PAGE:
• Update copyright years [ ].
    • Merged a large number of changes from others.
  • Akihiro Suda edited the .gitlab-ci.yml configuration file to ensure that versioned tags are pushed to the container registry [ ].
  • Daniel Kahn Gillmor provided a way to migrate from PyPDF2 to pypdf (#1029741).
  • Efraim Flashner updated the tool metadata for isoinfo on GNU Guix [ ].
  • FC Stegerman added support for Android resources.arsc files [ ], improved a number of file-matching regular expressions [ ][ ] and added support for Android dexdump [ ]; they also fixed a test failure (#1031433) caused by Debian s black package having been updated to a newer version.
  • Mattia Rizzolo:
    • updated the release documentation [ ],
    • fixed a number of Flake8 errors [ ][ ],
    • updated the autopkgtest configuration to only install aapt and dexdump on architectures where they are available [ ], making sure that the latest diffoscope release is in a good fit for the upcoming Debian bookworm freeze.

reprotest Reprotest version 0.7.23 was uploaded to both PyPI and Debian unstable, including the following changes:
  • Holger Levsen improved a lot of documentation [ ][ ][ ], tidied the documentation as well [ ][ ], and experimented with a new --random-locale flag [ ].
  • Vagrant Cascadian adjusted reprotest to no longer randomise the build locale and use a UTF-8 supported locale instead [ ] (re. #925879, #1004950), and to also support passing --vary=locales.locale=LOCALE to specify the locale to vary [ ].
Separate to this, Vagrant Cascadian started a thread on our mailing list questioning the future development and direction of reprotest.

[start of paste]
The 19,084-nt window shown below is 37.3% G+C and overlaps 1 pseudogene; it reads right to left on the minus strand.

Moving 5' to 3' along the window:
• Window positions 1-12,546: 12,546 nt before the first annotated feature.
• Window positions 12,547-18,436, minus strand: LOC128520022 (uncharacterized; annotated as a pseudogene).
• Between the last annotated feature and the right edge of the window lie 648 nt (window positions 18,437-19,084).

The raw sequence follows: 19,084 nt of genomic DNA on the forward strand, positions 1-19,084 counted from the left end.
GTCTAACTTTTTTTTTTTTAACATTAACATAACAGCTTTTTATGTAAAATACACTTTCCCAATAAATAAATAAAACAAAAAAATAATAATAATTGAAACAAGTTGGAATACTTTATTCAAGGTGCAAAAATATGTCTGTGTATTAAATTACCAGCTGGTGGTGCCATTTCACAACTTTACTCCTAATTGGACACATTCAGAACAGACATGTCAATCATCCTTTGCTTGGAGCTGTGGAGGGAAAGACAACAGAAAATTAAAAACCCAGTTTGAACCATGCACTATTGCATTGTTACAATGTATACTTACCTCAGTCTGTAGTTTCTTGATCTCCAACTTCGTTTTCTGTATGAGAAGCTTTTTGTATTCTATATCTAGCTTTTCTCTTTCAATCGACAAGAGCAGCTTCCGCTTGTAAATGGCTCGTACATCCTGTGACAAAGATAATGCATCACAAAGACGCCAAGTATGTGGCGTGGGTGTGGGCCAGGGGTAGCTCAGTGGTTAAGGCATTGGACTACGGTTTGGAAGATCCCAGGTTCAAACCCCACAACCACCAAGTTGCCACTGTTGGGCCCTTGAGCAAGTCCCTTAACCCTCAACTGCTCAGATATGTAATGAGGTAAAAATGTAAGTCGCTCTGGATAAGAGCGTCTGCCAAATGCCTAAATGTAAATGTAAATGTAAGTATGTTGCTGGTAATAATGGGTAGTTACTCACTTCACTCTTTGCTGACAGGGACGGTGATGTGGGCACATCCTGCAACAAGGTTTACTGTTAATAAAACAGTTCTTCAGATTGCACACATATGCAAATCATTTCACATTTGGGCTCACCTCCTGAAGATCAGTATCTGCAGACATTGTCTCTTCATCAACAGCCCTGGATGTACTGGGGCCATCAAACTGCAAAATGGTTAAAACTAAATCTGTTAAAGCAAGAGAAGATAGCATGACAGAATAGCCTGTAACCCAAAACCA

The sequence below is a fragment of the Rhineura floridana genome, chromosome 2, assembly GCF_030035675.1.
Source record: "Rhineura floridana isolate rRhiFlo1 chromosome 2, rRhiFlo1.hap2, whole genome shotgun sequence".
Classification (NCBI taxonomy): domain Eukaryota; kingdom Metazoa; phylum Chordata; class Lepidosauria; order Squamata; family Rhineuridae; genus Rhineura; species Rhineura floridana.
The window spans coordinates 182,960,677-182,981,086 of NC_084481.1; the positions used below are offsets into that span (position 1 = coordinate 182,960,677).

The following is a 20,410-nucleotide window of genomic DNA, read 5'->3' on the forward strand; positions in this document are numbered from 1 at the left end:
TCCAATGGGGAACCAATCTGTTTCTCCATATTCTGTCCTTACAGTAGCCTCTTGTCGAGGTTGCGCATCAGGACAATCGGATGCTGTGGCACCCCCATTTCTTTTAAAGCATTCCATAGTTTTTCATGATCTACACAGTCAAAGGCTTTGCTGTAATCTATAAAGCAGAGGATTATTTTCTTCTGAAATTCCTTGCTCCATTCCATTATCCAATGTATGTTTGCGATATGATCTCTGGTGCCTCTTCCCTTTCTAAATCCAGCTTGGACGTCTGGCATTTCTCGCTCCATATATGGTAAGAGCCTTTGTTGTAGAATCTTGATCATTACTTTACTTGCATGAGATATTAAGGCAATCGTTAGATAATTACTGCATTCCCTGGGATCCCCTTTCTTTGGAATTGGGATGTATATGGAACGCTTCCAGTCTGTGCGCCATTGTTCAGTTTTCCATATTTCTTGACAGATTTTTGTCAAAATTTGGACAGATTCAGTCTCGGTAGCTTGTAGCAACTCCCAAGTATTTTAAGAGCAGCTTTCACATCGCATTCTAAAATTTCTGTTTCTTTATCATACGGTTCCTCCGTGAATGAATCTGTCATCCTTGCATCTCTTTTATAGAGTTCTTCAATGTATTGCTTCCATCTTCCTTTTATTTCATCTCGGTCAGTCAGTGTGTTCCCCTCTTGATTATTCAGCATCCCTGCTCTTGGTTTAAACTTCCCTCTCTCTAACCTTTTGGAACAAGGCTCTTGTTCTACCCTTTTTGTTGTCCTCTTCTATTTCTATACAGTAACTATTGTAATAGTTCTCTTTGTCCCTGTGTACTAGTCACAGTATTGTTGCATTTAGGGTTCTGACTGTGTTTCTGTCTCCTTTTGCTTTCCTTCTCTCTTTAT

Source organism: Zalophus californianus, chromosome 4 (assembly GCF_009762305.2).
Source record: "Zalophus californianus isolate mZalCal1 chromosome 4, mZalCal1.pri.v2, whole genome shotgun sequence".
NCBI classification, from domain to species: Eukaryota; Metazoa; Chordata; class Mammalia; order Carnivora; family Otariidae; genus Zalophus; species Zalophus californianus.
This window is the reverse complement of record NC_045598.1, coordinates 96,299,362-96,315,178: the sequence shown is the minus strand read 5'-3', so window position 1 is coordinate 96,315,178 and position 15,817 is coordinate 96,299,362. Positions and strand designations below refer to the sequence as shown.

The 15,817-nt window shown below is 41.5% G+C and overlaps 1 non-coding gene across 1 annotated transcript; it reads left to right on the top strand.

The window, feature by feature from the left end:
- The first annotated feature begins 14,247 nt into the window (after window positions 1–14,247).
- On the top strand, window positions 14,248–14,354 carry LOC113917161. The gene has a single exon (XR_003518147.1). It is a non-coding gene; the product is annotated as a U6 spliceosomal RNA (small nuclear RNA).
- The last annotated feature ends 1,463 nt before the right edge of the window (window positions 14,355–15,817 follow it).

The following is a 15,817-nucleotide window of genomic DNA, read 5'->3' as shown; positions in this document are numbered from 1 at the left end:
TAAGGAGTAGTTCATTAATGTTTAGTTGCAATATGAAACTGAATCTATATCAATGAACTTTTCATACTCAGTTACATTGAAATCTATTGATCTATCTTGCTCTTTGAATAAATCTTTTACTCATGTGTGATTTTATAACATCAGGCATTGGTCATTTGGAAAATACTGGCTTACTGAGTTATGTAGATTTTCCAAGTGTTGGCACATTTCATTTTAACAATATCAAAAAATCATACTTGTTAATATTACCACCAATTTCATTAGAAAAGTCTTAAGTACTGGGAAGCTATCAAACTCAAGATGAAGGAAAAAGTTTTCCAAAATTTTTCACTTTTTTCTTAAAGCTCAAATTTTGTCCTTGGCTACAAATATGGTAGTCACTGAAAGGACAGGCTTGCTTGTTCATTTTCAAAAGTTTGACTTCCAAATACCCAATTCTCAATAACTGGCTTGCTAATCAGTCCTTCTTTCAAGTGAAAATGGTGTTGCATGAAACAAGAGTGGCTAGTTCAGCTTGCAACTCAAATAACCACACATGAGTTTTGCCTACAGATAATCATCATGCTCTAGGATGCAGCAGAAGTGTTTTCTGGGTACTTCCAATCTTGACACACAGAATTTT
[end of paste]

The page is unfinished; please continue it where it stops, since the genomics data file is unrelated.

Upstream patches The Reproducible Builds project detects, dissects and attempts to fix as many currently-unreproducible packages as possible. We endeavour to send all of our patches upstream where appropriate. This month, we wrote a large number of such patches, including:

Testing framework The Reproducible Builds project operates a comprehensive testing framework (available at in order to check packages and other artifacts for reproducibility. In February, the following changes were made by Holger Levsen:
  • Add three new OSUOSL nodes [ ][ ][ ] and decommission the osuosl174 node [ ].
  • Change the order of listed Debian architectures to show the 64-bit ones first [ ].
  • Reduce the frequency that the Debian package sets and dd-list HTML pages update [ ].
  • Sort Tested suite consistently (and Debian unstable first) [ ].
  • Update the Jenkins shell monitor script to only query disk statistics every 230min [ ] and improve the documentation [ ][ ].

Other development work disorderfs version 0.5.11-3 was uploaded by Holger Levsen, fixing a number of issues with the manual page [ ][ ][ ].
Bernhard M. Wiedemann published another monthly report about reproducibility within openSUSE.
If you are interested in contributing to the Reproducible Builds project, please visit the Contribute page on our website. You can get in touch with us via:

24 January 2023

Bits from Debian: New Debian Developers and Maintainers (November and December 2022)

The following contributors got their Debian Developer accounts in the last two months: The following contributors were added as Debian Maintainers in the last two months: Congratulations!